Data breaches and hacks hit us at an alarming pace if you follow the news. We’re reminded almost daily of just how fragile our internet-based financial and commercial infrastructure is. 7 percent, or about $1.35 trillion, of US GDP is generated digitally makes cracking (i.e. criminal hacking) large companies an alluring activity for online criminals.
There are all sorts of ways to categorize and rank these data breaches — some have important political significance and others are represent new trends in cybersecurity and online crimes. But in light of the recent Capital One breach, the following list are the five that have had the most devastating and widespread effect on the average person over the years.
Probably the most frequently cited and visible example of a data breach, Equifax revealed that its records of consumer spending habits were compromised in September 2017. The data loss exposed the sensitive financial data of more than 145 million consumers in the US, and several million in the UK as well. Its effects also reverberated beyond the intrusion proper to impact US consumers with records held by Equifax competitor TransUnion.
There are a number of factors that rightly cement the Equifax breach as the most serious in history. For one thing, more so than other intrusions, it resulted from grossly inadequate response on the part of the breached company. After initially learning of the compromise of their enterprise systems, Equifax buried any public admission of failure for five months. The sum total of Equifax’s mismanagement was so immense that it led to one of the rare instances of company executives suffering meaningful consequences, forcing then-CEO Richard F. Smith to resign.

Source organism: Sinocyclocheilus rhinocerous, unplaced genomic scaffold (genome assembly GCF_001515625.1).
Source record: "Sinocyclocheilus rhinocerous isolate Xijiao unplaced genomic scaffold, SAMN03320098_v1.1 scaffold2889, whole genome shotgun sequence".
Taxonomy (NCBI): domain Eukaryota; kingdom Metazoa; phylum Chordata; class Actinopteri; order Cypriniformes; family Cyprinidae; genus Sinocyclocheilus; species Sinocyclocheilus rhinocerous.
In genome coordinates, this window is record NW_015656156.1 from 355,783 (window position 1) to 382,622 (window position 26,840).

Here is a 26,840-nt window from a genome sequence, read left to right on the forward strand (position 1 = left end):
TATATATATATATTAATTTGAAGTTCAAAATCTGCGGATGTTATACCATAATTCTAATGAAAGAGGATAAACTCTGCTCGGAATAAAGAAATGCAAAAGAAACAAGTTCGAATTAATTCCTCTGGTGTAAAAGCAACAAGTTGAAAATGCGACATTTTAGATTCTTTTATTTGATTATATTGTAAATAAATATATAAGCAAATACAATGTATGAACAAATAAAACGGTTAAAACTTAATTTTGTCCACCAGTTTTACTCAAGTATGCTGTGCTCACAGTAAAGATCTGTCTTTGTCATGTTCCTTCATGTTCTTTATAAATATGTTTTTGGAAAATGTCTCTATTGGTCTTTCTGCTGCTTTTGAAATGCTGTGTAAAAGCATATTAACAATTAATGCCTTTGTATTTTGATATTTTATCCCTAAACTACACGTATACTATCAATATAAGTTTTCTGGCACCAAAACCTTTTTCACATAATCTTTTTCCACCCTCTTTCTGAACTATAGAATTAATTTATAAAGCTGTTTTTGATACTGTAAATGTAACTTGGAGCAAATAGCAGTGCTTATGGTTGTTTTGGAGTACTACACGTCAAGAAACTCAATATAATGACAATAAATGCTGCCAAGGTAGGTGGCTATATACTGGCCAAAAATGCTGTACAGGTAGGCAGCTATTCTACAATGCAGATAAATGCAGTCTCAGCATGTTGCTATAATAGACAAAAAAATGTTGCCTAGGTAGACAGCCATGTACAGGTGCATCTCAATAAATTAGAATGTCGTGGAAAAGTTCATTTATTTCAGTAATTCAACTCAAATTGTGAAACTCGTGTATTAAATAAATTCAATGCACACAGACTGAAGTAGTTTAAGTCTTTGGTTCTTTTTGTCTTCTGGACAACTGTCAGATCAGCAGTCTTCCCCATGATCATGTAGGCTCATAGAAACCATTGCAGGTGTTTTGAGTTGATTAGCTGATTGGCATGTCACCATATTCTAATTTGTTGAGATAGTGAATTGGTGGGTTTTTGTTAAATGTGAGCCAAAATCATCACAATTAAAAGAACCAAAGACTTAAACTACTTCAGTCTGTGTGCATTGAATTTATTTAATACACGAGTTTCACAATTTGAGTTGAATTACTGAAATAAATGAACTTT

The other element that distinguishes this digital security lapse among so many others is the vividness with which it illustrates how companies that consumers don’t directly do business with handle sensitive information, and are impacted adversely when that data is mishandled. Two years on, we are still seeing this incident make headlines, with consumers now scrambling to collect their cut of the enormous class action settlement.
Only days old, the theft of data from approximately 100 million customer accounts is proving significant enough to reserve it a place in the history ebooks. Already, a criminal investigation into the incident has been opened, and an estimate of the cost in revenue loss and recovery expenditures has been calculated. In all likelihood, the swift response is due to not only lessons learned from Equifax, but from how unsettling of a prospect it is that such a major financial institution could be digitally infiltrated.
The company maintains that much of the more sensitive stolen data is encrypted, but like the Equifax breach, the cautionary measure of freezing their credit which consumers are forced to take involves substantial knock-on effects that will persist for years. The allegedly lone attacker in this case also shows how vulnerable we all are to a single motivated individual bent on sowing chaos.
Although it did not directly touch consumers per se, May 2017’s WannaCry attack shocked many with its mind-boggling global scale. In all, it ensnared upwards of 200,000 victims in over 150 countries, and succeeded in destroying numerous production systems beyond recovery when the ransom couldn’t (or wouldn’t) be paid. As a result, millions of employees around the world were doubtless thrown immediately into crisis remediation mode.